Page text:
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Licensed Unlicensed Requires Authentication Published by De Gruyter Mouton April 26, 2017

Language policies in play: Learning ecologies in multilingual preschool interactions among peers and teachers

Asta Cekaite and Ann-Carita Evaldsson
From the journal Multilingua

Abstract

In this study we argue that a focus on language learning ecologies, that is, situations for participation in various communicative practices, can shed light on the intricate processes through which minority children develop or are constrained from acquiring cultural and linguistic competencies (here, of a majority language). The analysis draws on a language socialization approach to examine the micro-level contexts of an immigrant child’s preschool interactions with peers and teachers, and the interplay between these and macro-level language and educational policies. It was found that, in contrast to institutional and curricular policy aspirations concerning the positive potentials of children’s play as a site associated with core learning affordances, the language learning ecology created in the multilingual peer group interactions was limited. Social relations in the peer group, the novice’s marginal social position, and the child’s rudimentary knowledge of the lingua franca, Swedish, precluded her from gaining access to shared peer play activities. The current study thus corroborates prior research showing that peer interactions in second language settings may pose a challenge to children who have not already achieved some competence in the majority language and that more support and interactions with the teachers can be useful.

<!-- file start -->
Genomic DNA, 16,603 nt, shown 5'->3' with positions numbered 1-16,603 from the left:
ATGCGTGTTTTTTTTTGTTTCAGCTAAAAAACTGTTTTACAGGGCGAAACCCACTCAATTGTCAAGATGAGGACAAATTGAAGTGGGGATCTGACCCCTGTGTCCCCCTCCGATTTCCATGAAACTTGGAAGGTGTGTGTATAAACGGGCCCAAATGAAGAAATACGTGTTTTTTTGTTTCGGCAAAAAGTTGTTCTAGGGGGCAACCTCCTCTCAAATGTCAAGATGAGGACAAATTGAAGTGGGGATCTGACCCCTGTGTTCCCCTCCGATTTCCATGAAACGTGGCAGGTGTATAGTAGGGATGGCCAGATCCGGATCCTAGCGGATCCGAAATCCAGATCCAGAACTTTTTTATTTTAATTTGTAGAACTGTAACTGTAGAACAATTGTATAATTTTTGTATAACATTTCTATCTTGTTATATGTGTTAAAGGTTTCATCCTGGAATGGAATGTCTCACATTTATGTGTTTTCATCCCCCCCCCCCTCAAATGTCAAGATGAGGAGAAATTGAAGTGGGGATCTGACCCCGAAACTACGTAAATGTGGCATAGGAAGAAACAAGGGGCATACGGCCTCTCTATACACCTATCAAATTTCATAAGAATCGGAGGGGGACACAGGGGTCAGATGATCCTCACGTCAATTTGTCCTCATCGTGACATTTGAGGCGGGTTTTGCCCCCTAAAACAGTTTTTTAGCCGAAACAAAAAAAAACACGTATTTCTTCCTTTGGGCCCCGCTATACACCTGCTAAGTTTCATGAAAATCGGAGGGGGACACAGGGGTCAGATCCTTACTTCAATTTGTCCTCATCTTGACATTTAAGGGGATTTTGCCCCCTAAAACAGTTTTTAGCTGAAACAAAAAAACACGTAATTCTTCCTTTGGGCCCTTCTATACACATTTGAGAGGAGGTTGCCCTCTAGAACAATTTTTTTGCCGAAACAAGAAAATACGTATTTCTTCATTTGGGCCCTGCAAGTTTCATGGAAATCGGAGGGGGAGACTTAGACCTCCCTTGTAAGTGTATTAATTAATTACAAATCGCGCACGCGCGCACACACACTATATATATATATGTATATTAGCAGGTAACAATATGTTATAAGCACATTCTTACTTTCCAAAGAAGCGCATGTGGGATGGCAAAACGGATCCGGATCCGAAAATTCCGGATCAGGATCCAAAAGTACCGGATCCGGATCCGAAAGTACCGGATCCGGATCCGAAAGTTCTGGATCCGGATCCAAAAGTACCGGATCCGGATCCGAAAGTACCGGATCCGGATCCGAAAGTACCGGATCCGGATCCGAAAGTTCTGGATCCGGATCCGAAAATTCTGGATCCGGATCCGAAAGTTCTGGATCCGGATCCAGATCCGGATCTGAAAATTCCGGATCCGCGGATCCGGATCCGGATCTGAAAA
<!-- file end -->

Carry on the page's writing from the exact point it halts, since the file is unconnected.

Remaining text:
Acknowledgement

Financial support from Swedish Research Council, grant no. 721-2011-5842, project ‘Language policies in multilingual preschools and families’, is gratefully acknowledged.

Transcription Key

:

prolonged syllable

[ ]

demarcates overlapping utterances

(.)

micropause, i.e. shorter than (0.5)

(2)

numbers in single parentheses represent pauses in seconds

AMP

relatively high amplitude

x

inaudible word

(tack)

unsure transcription:

° °

denotes speech in low volume

(( ))

further comments of the transcriber

?

denotes rising terminal intonation

.

indicates falling terminal intonation

=

denotes latching between utterances

Fare

sounds marked by emphatic stress are underlined

haha

indicates laughter

kommer

indicates talk in Swedish

muzi

children’s linguistic innovations

come

translation to English

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Published Online: 2017-4-26
Published in Print: 2017-7-26

© 2017 Walter de Gruyter GmbH, Berlin/Boston

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